Audience members listen as candidates Kim Schrier and Dino Rossi answer questions during the 8th Congressional District debate at Central Washington University on Wednesday, Oct. 17, 2018. (Photo by Dorothy Edwards/Crosscut)

The most radical issue either candidate raised Wednesday was Schrier’s cautious support of a universal basic income (UBI). A highly controversial economic idea that has had little exposure on the national political stage, a UBI was suggested by Schrier as a possible solution in the event of unemployment brought on by rampant automation.

The conversation, moderated by King 5’s Natalie Brand and KUOW’s Ross Reynolds, began on health care, believed to be a winning issue by Democrats broadly and Schrier specifically. The Issaquah pediatrician hasn’t hammered on “Medicare for All” as much as others in her party, but she did advocate for a public option Wednesday, as she has in the past. “I’m a pediatrician and have also been living with type 1 diabetes. … I got into this race because I want to make sure every family in this district has the care they need,” said Schrier.

Rossi flexed his free-market bona fides when rebutting Schrier on this point. “My opponent wants a government takeover of health care,” he said, adding that “the bottom line in the end is if we actually free this up, the system will work. It will work if we have competition in the system.”

On the issue of trade, Rossi warned of the dangers of intellectual property theft by China, but tip-toed around the hard-nosed tactics of his party’s leader.

Schrier similarly dodged a specific question about the now-defunct Trans-Pacific Partnership, but said she supports trade policies that “protect workers, protect jobs and protect the environment.”

Like the ads that have been flooding televisions throughout the district, the debate often turned combative. When asked about the biggest issues facing the economy, Rossi first advocated for policies that “Let entrepreneurs be entrepreneurs,” before painting Schrier as wanting to raise taxes on multiple fronts. “All these things: they don’t create jobs,” he said. “What you want are these small businesses growing.”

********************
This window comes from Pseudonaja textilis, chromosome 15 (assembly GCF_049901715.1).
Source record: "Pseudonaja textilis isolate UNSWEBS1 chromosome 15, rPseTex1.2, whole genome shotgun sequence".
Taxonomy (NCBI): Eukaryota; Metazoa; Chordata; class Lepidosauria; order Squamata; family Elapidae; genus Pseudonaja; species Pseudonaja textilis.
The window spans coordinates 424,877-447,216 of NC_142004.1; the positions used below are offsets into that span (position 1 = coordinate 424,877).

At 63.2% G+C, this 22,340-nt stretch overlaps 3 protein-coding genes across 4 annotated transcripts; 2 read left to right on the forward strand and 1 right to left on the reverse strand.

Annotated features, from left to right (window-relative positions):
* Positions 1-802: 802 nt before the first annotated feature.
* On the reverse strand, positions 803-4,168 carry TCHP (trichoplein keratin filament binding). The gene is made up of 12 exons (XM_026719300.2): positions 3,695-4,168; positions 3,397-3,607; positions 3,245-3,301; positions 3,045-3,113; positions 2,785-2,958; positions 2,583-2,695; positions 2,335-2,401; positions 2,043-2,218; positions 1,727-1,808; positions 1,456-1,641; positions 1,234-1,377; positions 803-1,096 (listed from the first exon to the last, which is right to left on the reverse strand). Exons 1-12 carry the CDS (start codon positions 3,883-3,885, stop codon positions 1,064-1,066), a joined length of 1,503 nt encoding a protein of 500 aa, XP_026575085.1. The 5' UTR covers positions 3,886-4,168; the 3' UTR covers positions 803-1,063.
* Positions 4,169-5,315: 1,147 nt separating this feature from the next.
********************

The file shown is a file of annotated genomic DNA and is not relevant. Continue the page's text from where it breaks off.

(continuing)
On the same question, Schrier argued for the need to “invest in the economy from the middle out,” while also portraying Rossi as fighting for the wealthy. “He supports the tax plan that gives 83 percent of the benefit to the wealthiest corporations,” she said.

In an example of how Rossi believes he can win this race from the middle, the Issaquah Republican moved in the opposite direction from his party when talking about the environment. “I take a back seat to nobody when it comes to the environment,” he said, pointing to his time on the Nature Conservancy board and working on the Mountain to Sound Greenway. When asked about President Trump’s love of coal, Rossi quickly said “I’m not a supporter of coal,” before tying Schrier to groups that have advocated for tearing down dams to save fish.

Schrier shot back, saying she was the one getting endorsements from environmental groups. “I’m a person with a background in science and I’m frustrated this has become a political issue,” she said, referring to climate change.

On abortion, Schrier called it a “really important issue for women in this district.” Rossi on the other hand, tried to side step, saying, “I never run on that issue.”

At the end of the night, neither candidate landed any knockout punches, each settling instead for talking points that have become well-worn in their many commercials. But at the same time, neither candidate let slip any gaffes. In a race already saturated with attack ads, keeping gun powder from the PACs waiting in the wings is a victory in its own right.   

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About the Authors & Contributors

David Kroman

David Kroman

David Kroman is formerly a reporter at Crosscut, where he covered city politics.